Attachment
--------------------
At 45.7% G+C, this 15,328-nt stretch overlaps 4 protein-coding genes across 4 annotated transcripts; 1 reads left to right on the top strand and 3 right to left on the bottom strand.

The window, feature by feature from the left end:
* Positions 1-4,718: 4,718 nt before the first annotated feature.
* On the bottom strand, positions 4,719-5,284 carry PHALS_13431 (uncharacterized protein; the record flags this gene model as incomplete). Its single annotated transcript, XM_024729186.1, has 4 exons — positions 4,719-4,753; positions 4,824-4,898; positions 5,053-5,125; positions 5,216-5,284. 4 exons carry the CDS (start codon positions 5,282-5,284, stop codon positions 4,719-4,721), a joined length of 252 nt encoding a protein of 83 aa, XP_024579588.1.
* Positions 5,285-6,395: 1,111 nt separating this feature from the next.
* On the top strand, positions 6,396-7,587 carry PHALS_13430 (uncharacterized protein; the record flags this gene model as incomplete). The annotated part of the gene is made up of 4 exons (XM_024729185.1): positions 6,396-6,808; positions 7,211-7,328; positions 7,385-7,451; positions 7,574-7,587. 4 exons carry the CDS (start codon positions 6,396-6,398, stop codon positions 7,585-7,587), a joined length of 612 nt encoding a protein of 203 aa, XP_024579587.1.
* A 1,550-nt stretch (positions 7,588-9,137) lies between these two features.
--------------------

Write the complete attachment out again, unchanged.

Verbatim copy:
At 45.7% G+C, this 15,328-nt stretch overlaps 4 protein-coding genes across 4 annotated transcripts; 1 reads left to right on the top strand and 3 right to left on the bottom strand.

The window, feature by feature from the left end:
* Positions 1-4,718: 4,718 nt before the first annotated feature.
* On the bottom strand, positions 4,719-5,284 carry PHALS_13431 (uncharacterized protein; the record flags this gene model as incomplete). Its single annotated transcript, XM_024729186.1, has 4 exons — positions 4,719-4,753; positions 4,824-4,898; positions 5,053-5,125; positions 5,216-5,284. 4 exons carry the CDS (start codon positions 5,282-5,284, stop codon positions 4,719-4,721), a joined length of 252 nt encoding a protein of 83 aa, XP_024579588.1.
* Positions 5,285-6,395: 1,111 nt separating this feature from the next.
* On the top strand, positions 6,396-7,587 carry PHALS_13430 (uncharacterized protein; the record flags this gene model as incomplete). The annotated part of the gene is made up of 4 exons (XM_024729185.1): positions 6,396-6,808; positions 7,211-7,328; positions 7,385-7,451; positions 7,574-7,587. 4 exons carry the CDS (start codon positions 6,396-6,398, stop codon positions 7,585-7,587), a joined length of 612 nt encoding a protein of 203 aa, XP_024579587.1.
* A 1,550-nt stretch (positions 7,588-9,137) lies between these two features.